This conceptual paper investigates the following research question: what is the potential role of social media tools in sustaining education during emergencies when traditional, face-to-face, formal education fails to provide safe learning environments?
The current research adopted the systematic review procedure, which is a thorough and detailed review of existing social media tools and applications that are free open source. The systematic review employed keyword searches such as ‘education’, ‘schools’, ‘k-12’, ‘teachers’, ‘lesson plans’, ‘homework’ as well as ‘social networking’, ‘social media’, ‘free open source’ for tools and applications. The tools that were selected were the most used by teachers in schools for preparing their lessons plans, students’ activities, as well as for communication and sharing purposes with their colleagues or students.

2. Facing the Challenge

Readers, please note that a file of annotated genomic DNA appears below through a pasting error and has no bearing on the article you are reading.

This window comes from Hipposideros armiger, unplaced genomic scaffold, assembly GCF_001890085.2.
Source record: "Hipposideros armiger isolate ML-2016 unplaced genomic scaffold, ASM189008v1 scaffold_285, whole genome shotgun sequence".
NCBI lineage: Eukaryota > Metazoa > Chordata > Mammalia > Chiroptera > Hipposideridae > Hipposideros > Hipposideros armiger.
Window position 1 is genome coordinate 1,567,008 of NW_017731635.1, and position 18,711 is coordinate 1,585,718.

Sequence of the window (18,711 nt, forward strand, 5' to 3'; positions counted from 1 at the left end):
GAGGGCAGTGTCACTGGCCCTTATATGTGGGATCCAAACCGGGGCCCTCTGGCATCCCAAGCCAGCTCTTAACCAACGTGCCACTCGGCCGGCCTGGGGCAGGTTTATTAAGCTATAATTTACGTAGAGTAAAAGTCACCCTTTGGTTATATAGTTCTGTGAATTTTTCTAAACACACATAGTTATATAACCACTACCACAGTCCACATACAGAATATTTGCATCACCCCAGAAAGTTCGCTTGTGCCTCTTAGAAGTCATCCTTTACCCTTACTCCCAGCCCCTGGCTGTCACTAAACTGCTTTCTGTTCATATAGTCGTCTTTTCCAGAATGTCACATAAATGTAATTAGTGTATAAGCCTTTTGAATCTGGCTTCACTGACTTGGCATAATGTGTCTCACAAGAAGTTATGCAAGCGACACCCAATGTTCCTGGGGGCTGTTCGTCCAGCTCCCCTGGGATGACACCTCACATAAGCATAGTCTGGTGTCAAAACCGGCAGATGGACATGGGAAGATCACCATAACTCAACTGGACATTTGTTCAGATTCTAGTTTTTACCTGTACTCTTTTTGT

Sectarian violence presents a major impediment to the delivery of education services and educational sustainability. It is estimated that more than half of the children out of school throughout the world live in fragile, conflict-affected states. Sectarian violence continues to destroy not only school infrastructure but also the hopes and dreams of children and youth in regions affected by sectarian violence, preventing schools from opening and increasing teacher absenteeism. Of the 121 million children out of school globally, approximately 50 per cent live in areas affected by conflict and sectarian violence [13], including 28.5 million primary-school-age children and 2.8 million Syrian children. Attacks on schools and the military use of schools have occurred in 26 countries in the past 10 years and significantly impeded access to safe education [14]. During the Rwandan genocide, more than two-thirds of primary- and secondary school teachers were killed or displaced [15]. Sectarian conflict can severely damage educational infrastructure: in Bosnia and Herzegovina, 50% of schools required reconstruction and rehabilitation; in Mozambique, 58% of primary schools were destroyed or closed as a result of a long civil war, and in Iraq, 85% of school buildings were damaged or destroyed [16]. In 2015, an estimated 2 million Syrian children were left without access to education, and roughly 5000 schools could not be used, as they had either been destroyed or damaged by the war [17]. In addition, sectarian conflicts threaten children’s security while travelling to school and attending class. Parents might keep girls home due to fears of violence against female students.